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Testimony Theater connects Cleveland area teens with Holocaust survivors to share stories

The program aims to approach Holocaust education in an impactful way for students and audiences.

CLEVELAND — Through connecting, interviewing, and performing, the stories of those who experienced the Holocaust are being remembered and shared. 

Testimony Theater is a program which connects Cleveland teens with Holocaust survivors and their families. The students, from seventh through 12th grades, interview their subjects, then create and perform vignettes based on their experiences. The kids then reflect on these stories, finding creative ways to illustrate their impact as well as conduct talk backs with their audiences to answer questions.

For Sheri Gross, the director of the Testimony Theater program, Holocaust education is personal. Growing up in Rochester, New York, Gross recalled Yom HaShoah ceremonies of remembrance where Holocaust survivors would gather in their uniforms from concentration camps. 

"When I was growing up, the Holocaust had happened just like 30 years before," she said. "It was our recent Jewish history, our recent world history, so exposure to survivors was normal."

These days, Gross said she has found that parents may "think differently about the kind of exposure they want their child to have to painful situations," and said that some kids can be "sheltered" from certain truths and realities that she grew up with more exposure to. For her, that's where Testimony Theater can have an impact. 

"Our students, our children are our bridge builders," she explained. "They're our leaders, they're our change makers, they're our advocates. They're the ones that we count on to be able to tell these stories and make sure that the Holocaust never happens again, and they're not going to be able to do that until they have the proper kind of impact.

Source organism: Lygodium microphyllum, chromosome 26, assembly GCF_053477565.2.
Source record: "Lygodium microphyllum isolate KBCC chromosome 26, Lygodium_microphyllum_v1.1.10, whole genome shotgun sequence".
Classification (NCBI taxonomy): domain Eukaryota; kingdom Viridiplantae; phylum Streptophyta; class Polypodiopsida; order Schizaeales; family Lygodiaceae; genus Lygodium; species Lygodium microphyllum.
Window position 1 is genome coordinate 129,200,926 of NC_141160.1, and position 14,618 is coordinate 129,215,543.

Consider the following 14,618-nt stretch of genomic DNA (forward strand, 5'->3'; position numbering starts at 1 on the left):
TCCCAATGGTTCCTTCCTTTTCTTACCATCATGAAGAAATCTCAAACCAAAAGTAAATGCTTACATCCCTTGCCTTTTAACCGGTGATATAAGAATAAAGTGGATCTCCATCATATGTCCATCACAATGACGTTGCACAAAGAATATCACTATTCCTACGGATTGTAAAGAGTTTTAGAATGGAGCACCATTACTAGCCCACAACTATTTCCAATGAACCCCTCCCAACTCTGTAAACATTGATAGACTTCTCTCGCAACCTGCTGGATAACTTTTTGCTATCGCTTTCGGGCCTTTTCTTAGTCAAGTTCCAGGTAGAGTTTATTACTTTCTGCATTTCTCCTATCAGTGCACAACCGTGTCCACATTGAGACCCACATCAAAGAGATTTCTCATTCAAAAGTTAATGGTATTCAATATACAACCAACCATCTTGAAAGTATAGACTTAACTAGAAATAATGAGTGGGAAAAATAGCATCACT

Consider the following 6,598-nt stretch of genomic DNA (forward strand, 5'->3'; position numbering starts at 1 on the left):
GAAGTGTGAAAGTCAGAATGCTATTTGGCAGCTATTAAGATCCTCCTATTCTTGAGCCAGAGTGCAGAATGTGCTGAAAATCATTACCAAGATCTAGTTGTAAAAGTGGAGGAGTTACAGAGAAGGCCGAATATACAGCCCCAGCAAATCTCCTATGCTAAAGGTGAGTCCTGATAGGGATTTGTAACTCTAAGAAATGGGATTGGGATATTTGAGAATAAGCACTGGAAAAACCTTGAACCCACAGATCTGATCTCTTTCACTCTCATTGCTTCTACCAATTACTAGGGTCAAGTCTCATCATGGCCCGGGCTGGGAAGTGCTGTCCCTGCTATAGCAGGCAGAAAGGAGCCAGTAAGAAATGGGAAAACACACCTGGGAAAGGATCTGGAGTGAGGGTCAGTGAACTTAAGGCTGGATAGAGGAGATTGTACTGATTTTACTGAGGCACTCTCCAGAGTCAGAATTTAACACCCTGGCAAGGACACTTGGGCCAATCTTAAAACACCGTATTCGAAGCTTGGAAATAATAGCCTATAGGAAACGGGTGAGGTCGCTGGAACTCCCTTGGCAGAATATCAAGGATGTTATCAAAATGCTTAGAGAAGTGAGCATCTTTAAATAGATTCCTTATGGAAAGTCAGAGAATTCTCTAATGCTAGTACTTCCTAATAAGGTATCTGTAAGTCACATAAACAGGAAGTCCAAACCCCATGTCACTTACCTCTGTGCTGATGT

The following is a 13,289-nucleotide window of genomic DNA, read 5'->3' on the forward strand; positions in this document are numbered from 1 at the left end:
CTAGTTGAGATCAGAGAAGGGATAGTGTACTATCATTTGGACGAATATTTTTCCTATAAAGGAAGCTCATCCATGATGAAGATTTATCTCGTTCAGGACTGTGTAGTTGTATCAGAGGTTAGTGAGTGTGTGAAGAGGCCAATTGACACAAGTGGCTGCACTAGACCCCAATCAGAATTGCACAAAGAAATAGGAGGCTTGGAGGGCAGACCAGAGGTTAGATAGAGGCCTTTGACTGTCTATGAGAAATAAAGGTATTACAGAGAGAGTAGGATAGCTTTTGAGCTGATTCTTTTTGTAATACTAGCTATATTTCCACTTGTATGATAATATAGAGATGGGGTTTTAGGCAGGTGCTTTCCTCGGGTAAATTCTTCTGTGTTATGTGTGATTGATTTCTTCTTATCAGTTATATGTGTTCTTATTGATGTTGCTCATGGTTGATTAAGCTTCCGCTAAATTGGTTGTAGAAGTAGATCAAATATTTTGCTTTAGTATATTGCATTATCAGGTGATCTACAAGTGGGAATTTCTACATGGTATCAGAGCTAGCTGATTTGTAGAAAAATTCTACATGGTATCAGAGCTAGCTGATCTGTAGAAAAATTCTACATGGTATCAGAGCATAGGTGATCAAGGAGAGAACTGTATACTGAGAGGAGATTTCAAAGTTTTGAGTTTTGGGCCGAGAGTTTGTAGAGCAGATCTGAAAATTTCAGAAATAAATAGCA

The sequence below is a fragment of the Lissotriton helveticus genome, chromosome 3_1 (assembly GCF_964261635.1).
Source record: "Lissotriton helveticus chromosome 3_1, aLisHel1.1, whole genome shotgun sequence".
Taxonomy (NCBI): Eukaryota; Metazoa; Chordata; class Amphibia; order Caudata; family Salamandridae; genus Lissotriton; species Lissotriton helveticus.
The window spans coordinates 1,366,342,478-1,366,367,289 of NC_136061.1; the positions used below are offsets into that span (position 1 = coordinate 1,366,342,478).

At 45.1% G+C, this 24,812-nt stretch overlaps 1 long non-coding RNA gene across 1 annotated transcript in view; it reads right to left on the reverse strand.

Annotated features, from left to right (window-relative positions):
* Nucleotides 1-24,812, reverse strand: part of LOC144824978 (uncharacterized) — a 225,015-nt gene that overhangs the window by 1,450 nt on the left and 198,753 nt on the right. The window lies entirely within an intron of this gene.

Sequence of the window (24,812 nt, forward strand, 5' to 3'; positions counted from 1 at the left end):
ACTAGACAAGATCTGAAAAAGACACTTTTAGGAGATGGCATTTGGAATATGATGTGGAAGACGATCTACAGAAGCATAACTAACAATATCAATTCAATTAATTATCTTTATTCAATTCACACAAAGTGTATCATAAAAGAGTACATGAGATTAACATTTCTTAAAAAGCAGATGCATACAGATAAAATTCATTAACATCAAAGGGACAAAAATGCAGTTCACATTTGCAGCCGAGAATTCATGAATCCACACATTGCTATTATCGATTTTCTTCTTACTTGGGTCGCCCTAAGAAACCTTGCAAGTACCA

"It's programs like this that can expose them and help them sort of internalize and say, 'This is something that's passionate to me. I want to move ahead and make sure that my community gets it, that my world gets it.'"

Amnon Ophir is a director at @akiva, which offers opportunities for teens in Cleveland to learn more about and strengthen their Jewish identities. Testimony Theater is produced by @akiva. 

Ophir said they brought the concept for Testimony Theater from Israel and adapted it for Cleveland. Now, he hopes more schools have these types of programs. 

"Holocaust education for a lot of teens is one day a year during Yom HaShoah," he said, "and I think that they need to experience more."

Sixteen-year-old Maya Greller, who lives in Ohio, also sees the importance of Holocaust education.

:Doing something like Testimony Theater -- which takes a very very heavy topic and makes it more casual and makes it a little easier to digest -- it does a really good job of sort of approaching it to an audience who doesn't hear about it on the day to day," Greller stated. 

Gross adds Testimony Theater is even more personal for participants this year, because all of the stories they are telling have ties to the students involved. Eighteen-year-old Avigail Botnik is a student from Israel on a gap year in America, and says growing up in Israel, the topic of the Holocaust was "surrounding her" openly.

Her grandfather was a Holocaust survivor; now, she's participating in Testimony Theater. 

"By acting it out, you can actually show emotions and not just the story on the paper," Botnik said. "This is how people can actually understand the story better so they can go and share it later. If someone would share my grandfather's story as a story about [a] Holocaust survivor that he knows, I did what I needed to do."

While the subject matter and stories shared can be graphic, Gross believes the students have been mature and compassionate in learning about and performing them. 

"I want them to understand what these survivors have been through, what the impact of a survival of situations like the Holocaust -- how that can impact a family and generations, and what led up to the Holocaust and what to look for and how to be an upstander," Gross told 3News. "How to be proud of who they are and how to feel good about the change that they want to affect."

The importance of these stories and ensuring they are shared and passed down is not lost on Greller.  

"Survivors, they're reaching the end of their rope," she said. "In the next 10 to 15 years, who knows how many will still be here? But as long as we keep telling their story, they will never truly die."

Testimony Theater will perform AT 7 p.m. on Tuesday, May 17, at Gross Schechter Day School and is free and open to the community. Although so far the program has only had Jewish students in their casts, they are hoping students of all backgrounds will join. Ophir also said that if other educators want to bring the program to their school, they can reach out to him at aophir@jecc.org.

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